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Tales of Pan Am: Playing Beauty Shop

Not only was I going to have aexperience in terms of travel, but also in learning about cultural diversity and the appreciation of difference.
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As a young girl growing up in North Carolina in the 1950's, I participated in the classic rite of passage for teenagers: slumber parties. Whether it was as a group or with just one friend, these sleepovers were all about pushing the envelope of parental rules and boundaries. We'd stay awake as long as possible, eat junk food, giggle, and engage in deep conversation about all the dramatically important teenage issues. And we would play "beauty shop," experimenting with our makeup and hair, longing to look and be more grownup than we were. My friends were all white, Anglo-Saxon, and Christian -- in fact the most exotic friend I had was Italian-American and Catholic. The demographics were similar in my sorority at the University of Alabama where I went to college.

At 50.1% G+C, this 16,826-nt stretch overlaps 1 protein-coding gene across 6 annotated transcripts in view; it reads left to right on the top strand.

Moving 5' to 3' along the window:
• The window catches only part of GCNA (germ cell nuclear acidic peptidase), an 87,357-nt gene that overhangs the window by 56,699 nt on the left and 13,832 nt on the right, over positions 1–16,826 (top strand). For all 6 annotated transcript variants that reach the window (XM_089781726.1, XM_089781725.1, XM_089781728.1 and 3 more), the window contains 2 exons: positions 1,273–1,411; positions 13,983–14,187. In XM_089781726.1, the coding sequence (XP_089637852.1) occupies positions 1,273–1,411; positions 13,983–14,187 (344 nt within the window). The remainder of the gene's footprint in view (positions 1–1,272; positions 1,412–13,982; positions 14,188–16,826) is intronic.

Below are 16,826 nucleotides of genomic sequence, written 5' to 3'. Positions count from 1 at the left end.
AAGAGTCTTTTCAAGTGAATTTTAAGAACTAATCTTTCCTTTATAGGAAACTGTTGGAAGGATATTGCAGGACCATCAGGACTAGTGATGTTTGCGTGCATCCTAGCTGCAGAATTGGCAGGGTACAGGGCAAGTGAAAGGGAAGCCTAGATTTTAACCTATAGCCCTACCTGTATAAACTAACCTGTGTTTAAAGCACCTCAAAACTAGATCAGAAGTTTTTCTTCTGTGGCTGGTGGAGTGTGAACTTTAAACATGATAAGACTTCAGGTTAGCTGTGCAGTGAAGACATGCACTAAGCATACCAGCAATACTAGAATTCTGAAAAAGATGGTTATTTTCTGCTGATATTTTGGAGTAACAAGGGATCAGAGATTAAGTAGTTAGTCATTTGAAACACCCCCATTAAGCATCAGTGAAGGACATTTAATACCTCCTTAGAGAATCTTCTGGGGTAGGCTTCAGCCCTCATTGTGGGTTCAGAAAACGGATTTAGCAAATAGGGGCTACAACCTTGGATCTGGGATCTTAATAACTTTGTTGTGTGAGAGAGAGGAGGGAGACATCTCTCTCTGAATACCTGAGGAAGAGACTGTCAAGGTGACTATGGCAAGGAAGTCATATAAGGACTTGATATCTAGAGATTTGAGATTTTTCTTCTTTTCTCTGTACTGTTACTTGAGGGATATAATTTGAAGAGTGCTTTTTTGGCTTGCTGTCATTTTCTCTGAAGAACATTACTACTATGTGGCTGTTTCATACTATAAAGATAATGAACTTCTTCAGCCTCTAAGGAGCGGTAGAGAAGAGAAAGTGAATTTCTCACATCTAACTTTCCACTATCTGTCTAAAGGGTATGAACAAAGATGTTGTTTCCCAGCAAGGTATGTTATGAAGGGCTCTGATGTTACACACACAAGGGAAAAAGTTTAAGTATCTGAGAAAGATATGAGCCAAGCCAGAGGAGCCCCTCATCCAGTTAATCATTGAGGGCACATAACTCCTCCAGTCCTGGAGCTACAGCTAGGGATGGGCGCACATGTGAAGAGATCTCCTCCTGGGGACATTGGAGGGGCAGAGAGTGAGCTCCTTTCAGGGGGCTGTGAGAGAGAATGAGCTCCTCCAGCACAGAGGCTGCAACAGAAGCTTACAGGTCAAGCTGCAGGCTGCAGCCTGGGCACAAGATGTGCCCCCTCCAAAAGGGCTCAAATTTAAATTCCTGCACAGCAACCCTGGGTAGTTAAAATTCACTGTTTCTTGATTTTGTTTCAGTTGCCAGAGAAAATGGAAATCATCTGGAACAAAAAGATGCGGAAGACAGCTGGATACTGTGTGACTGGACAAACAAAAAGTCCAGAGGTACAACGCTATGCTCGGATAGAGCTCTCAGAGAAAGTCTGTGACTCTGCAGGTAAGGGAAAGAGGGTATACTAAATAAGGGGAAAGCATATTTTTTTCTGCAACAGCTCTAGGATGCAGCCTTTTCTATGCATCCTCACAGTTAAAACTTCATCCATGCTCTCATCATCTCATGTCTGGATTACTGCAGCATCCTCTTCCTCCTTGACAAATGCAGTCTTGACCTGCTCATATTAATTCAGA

When I was hired by Pan American World Airways as a stewardess in 1965, I could not have imagined the scope of the education I was about to receive. Not only was I going to have a National Geographic experience in terms of travel, but also in learning about cultural diversity and the appreciation of difference. Little did I know that my most profound education was going to take place among the employees ourselves. We were from everywhere imaginable in the world, and considered ourselves to be "Pan Am family." We were a tight-knit but inclusive group, who learned from each other with a sense of "we're all in this together."